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3rd November 2014
Commercial activity continues to ramp up at a marked pace, driving construction growth into the fourth quarter of 2014, according to the latest figures from industry analysts Glenigan.
The Glenigan Index for November, which covers projects starting on site during the three months to October, has increased by 4% compared to a year earlier. This figure is up slightly from 3% in September and marks the 17th consecutive monthly Index rise.
Office and retail starts both saw a 25% year on year increase, with the commercial sector boosted by a number of major London schemes, including the £95 million One Mitre Square development which broke ground in August.
Allan Wilén, Economics Director at Glenigan, said: “Commercial and civil engineering work are taking over from housing as the lead drivers of new construction starts.
“This broad footing of construction growth bodes well for the upcoming period of political uncertainty ahead of the general election, and as expectations of an interest rate rise appear to be dampening confidence among UK homeowners.”
Following last month’s dip, the Glenigan Residential Index is hovering just outside of negative territory, recording no change compared to a year earlier.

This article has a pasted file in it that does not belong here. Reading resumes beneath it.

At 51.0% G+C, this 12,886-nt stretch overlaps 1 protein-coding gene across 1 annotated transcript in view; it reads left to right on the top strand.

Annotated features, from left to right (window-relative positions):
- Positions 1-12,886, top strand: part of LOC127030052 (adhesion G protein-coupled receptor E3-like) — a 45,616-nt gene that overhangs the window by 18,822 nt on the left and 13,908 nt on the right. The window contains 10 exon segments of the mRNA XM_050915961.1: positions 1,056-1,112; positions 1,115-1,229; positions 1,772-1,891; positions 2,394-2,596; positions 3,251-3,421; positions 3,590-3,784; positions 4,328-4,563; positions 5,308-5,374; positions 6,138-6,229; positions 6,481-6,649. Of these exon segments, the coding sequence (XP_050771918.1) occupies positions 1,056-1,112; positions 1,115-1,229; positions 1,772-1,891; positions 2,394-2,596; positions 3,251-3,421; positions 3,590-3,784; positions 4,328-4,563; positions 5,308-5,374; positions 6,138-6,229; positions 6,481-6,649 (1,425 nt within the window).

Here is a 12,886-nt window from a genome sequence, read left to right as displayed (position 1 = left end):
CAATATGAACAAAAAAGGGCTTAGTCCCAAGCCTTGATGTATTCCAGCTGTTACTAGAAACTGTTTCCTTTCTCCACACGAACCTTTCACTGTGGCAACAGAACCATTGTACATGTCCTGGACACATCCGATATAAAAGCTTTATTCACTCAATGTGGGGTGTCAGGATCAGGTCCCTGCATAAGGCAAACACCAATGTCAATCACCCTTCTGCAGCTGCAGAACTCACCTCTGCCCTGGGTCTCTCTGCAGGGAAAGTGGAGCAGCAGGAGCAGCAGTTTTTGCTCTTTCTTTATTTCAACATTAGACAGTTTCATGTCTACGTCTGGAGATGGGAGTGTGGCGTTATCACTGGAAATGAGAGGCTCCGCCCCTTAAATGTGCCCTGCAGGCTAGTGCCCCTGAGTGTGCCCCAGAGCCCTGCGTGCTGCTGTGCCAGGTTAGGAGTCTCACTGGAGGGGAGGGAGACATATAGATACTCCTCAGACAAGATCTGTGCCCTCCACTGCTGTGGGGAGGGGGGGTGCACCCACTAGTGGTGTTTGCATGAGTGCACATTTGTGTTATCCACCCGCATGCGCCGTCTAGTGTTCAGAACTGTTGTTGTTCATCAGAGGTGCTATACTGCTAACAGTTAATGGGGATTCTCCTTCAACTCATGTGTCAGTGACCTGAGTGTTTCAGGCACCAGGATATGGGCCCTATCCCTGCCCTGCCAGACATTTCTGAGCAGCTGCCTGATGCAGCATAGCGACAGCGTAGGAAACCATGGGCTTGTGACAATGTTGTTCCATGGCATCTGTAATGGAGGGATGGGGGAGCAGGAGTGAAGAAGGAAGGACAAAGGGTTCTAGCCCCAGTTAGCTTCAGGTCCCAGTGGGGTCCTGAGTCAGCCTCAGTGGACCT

Private house building remains on the up, despite the recent stall, with starts rising by 15% so far in 2014. In contrast, social housing continues to struggle, with starts flat for the year to date.
This divergence can also be seen within the planning pipeline; during the three months to September the underlying value of private housing approvals was up by 24%, while social approvals were down 24%.
A weakening in industrial confidence has coincided with the first fall in project starts for the sector since July last year. Nonetheless, Glenigan expects this slowdown to be short-lived, with industrial remaining on course to be the fastest expanding sector during 2014.
A substantial flow of prospective industrial projects continues to make its way through the planning pipeline, with the underlying value of projects receiving approval up 42% in the three months to September.
Freed from the constraints of referendum uncertainty, a slew of work starting during October has seen Scotland return to growth after four months of declining starts. As in recent months, the northern English regions, Northern Ireland and Wales are gaining ground fastest, all seeing double digit growth over the last three months.
By contrast, the East and South West of England saw starts fall back compared to a year ago, while the South East has kept pace with the UK average of 4% expansion.
For the first time since July last year, London recorded a fall in project starts. However, Glenigan data points to momentum in the capital remaining. After a 21% rise last year, the capital is set to achieve double digit growth once again over 2014 as a whole.
The monthly Glenigan Index is based on extensive research of every construction project starting in the UK over the previous three-month period, providing an indicator of developing activity and future output in the industry.
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